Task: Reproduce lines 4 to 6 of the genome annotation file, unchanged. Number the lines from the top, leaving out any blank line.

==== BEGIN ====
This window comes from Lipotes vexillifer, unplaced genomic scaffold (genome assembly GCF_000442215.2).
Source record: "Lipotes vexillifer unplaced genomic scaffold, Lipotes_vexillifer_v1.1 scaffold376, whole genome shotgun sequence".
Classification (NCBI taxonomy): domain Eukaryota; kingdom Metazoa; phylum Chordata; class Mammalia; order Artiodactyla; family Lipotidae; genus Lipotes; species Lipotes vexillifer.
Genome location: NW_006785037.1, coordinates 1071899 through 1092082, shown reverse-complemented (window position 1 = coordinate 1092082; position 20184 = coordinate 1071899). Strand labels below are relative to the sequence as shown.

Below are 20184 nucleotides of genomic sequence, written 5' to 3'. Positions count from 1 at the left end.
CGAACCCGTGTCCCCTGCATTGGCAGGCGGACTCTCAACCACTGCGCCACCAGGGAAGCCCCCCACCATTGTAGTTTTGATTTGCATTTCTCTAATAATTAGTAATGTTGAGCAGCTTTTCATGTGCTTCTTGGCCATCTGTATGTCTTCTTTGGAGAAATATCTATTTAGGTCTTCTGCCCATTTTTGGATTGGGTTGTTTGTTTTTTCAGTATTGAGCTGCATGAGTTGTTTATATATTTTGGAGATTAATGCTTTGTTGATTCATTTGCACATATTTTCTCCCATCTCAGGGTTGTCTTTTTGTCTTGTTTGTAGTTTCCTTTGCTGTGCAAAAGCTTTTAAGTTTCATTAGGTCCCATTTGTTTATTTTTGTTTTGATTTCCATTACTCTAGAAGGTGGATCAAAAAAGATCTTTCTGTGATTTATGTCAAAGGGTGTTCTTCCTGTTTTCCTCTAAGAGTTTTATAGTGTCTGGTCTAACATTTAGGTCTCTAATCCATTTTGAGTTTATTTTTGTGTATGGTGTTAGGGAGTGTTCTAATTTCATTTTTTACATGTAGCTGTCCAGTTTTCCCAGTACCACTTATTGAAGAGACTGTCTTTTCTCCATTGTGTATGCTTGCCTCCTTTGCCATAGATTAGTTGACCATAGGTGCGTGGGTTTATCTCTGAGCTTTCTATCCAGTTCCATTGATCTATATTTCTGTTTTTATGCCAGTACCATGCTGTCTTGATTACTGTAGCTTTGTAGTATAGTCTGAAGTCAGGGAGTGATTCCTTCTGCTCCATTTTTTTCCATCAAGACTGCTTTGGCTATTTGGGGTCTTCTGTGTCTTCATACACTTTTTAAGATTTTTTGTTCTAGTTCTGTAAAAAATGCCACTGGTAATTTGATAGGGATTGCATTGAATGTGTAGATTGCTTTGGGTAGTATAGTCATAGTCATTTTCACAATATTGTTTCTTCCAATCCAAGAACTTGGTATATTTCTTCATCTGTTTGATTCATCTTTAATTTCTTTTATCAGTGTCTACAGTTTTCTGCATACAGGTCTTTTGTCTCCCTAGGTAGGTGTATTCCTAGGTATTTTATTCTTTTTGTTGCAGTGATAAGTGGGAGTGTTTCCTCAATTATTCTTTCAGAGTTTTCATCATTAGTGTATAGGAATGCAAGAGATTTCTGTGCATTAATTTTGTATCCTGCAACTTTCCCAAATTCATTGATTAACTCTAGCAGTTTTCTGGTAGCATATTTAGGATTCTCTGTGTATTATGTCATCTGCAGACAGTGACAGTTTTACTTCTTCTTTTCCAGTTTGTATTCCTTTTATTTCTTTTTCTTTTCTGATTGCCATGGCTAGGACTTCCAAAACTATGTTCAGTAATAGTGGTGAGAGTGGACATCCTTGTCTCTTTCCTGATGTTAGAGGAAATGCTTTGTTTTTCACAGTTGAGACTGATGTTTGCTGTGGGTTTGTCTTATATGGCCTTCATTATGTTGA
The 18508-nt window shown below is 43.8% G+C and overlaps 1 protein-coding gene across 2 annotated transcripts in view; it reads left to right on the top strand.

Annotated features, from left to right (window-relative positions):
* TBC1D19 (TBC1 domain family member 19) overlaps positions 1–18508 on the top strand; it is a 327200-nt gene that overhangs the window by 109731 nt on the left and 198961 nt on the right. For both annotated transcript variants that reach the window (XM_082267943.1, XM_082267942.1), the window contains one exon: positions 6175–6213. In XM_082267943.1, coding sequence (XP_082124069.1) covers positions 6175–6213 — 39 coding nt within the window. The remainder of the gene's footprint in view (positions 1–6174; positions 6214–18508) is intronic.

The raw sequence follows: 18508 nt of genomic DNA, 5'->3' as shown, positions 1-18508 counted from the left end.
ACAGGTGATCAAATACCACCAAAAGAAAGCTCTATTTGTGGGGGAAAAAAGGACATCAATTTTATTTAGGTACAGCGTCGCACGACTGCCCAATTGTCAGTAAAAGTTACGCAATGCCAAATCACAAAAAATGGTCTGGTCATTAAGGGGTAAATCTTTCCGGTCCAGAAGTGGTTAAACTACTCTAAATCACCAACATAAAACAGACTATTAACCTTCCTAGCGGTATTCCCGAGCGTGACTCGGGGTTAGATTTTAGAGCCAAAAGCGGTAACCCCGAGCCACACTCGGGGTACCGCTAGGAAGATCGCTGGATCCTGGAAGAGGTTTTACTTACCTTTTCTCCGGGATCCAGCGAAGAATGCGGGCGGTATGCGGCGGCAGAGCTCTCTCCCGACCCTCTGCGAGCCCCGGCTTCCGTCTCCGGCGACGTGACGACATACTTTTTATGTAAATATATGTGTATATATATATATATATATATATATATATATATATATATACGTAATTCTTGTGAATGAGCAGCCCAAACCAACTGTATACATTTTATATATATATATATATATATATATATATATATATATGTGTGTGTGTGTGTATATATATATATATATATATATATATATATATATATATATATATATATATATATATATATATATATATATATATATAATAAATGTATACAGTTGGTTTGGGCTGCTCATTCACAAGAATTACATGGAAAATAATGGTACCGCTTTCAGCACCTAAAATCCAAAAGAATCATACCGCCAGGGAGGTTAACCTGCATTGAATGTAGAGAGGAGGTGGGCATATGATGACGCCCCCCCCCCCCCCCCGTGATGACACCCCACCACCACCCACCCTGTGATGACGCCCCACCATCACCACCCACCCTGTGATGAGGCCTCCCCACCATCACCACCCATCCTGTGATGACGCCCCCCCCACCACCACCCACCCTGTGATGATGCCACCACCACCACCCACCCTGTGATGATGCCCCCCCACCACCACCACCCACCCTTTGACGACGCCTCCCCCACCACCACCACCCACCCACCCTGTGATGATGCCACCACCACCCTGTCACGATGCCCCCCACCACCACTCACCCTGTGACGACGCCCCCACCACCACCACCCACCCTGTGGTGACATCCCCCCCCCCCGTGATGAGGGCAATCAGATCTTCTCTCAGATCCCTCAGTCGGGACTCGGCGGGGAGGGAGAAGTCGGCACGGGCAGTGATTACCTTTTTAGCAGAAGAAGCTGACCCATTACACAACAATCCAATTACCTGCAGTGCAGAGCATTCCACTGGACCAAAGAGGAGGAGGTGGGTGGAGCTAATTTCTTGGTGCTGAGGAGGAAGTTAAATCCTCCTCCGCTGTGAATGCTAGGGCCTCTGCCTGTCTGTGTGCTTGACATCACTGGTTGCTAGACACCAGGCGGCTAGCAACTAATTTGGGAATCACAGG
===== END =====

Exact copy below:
Genome location: NW_006785037.1, coordinates 1071899 through 1092082, shown reverse-complemented (window position 1 = coordinate 1092082; position 20184 = coordinate 1071899). Strand labels below are relative to the sequence as shown.

Below are 20184 nucleotides of genomic sequence, written 5' to 3'. Positions count from 1 at the left end.
CGAACCCGTGTCCCCTGCATTGGCAGGCGGACTCTCAACCACTGCGCCACCAGGGAAGCCCCCCACCATTGTAGTTTTGATTTGCATTTCTCTAATAATTAGTAATGTTGAGCAGCTTTTCATGTGCTTCTTGGCCATCTGTATGTCTTCTTTGGAGAAATATCTATTTAGGTCTTCTGCCCATTTTTGGATTGGGTTGTTTGTTTTTTCAGTATTGAGCTGCATGAGTTGTTTATATATTTTGGAGATTAATGCTTTGTTGATTCATTTGCACATATTTTCTCCCATCTCAGGGTTGTCTTTTTGTCTTGTTTGTAGTTTCCTTTGCTGTGCAAAAGCTTTTAAGTTTCATTAGGTCCCATTTGTTTATTTTTGTTTTGATTTCCATTACTCTAGAAGGTGGATCAAAAAAGATCTTTCTGTGATTTATGTCAAAGGGTGTTCTTCCTGTTTTCCTCTAAGAGTTTTATAGTGTCTGGTCTAACATTTAGGTCTCTAATCCATTTTGAGTTTATTTTTGTGTATGGTGTTAGGGAGTGTTCTAATTTCATTTTTTACATGTAGCTGTCCAGTTTTCCCAGTACCACTTATTGAAGAGACTGTCTTTTCTCCATTGTGTATGCTTGCCTCCTTTGCCATAGATTAGTTGACCATAGGTGCGTGGGTTTATCTCTGAGCTTTCTATCCAGTTCCATTGATCTATATTTCTGTTTTTATGCCAGTACCATGCTGTCTTGATTACTGTAGCTTTGTAGTATAGTCTGAAGTCAGGGAGTGATTCCTTCTGCTCCATTTTTTTCCATCAAGACTGCTTTGGCTATTTGGGGTCTTCTGTGTCTTCATACACTTTTTAAGATTTTTTGTTCTAGTTCTGTAAAAAATGCCACTGGTAATTTGATAGGGATTGCATTGAATGTGTAGATTGCTTTGGGTAGTATAGTCATAGTCATTTTCACAATATTGTTTCTTCCAATCCAAGAACTTGGTATATTTCTTCATCTGTTTGATTCATCTTTAATTTCTTTTATCAGTGTCTACAGTTTTCTGCATACAGGTCTTTTGTCTCCCTAGGTAGGTGTATTCCTAGGTATTTTATTCTTTTTGTTGCAGTGATAAGTGGGAGTGTTTCCTCAATTATTCTTTCAGAGTTTTCATCATTAGTGTATAGGAATGCAAGAGATTTCTGTGCATTAATTTTGTATCCTGCAACTTTCCCAAATTCATTGATTAACTCTAGCAGTTTTCTGGTAGCATATTTAGGATTCTCTGTGTATTATGTCATCTGCAGACAGTGACAGTTTTACTTCTTCTTTTCCAGTTTGTATTCCTTTTATTTCTTTTTCTTTTCTGATTGCCATGGCTAGGACTTCCAAAACTATGTTCAGTAATAGTGGTGAGAGTGGACATCCTTGTCTCTTTCCTGATGTTAGAGGAAATGCTTTGTTTTTCACAGTTGAGACTGATGTTTGCTGTGGGTTTGTCTTATATGGCCTTCATTATGTTGA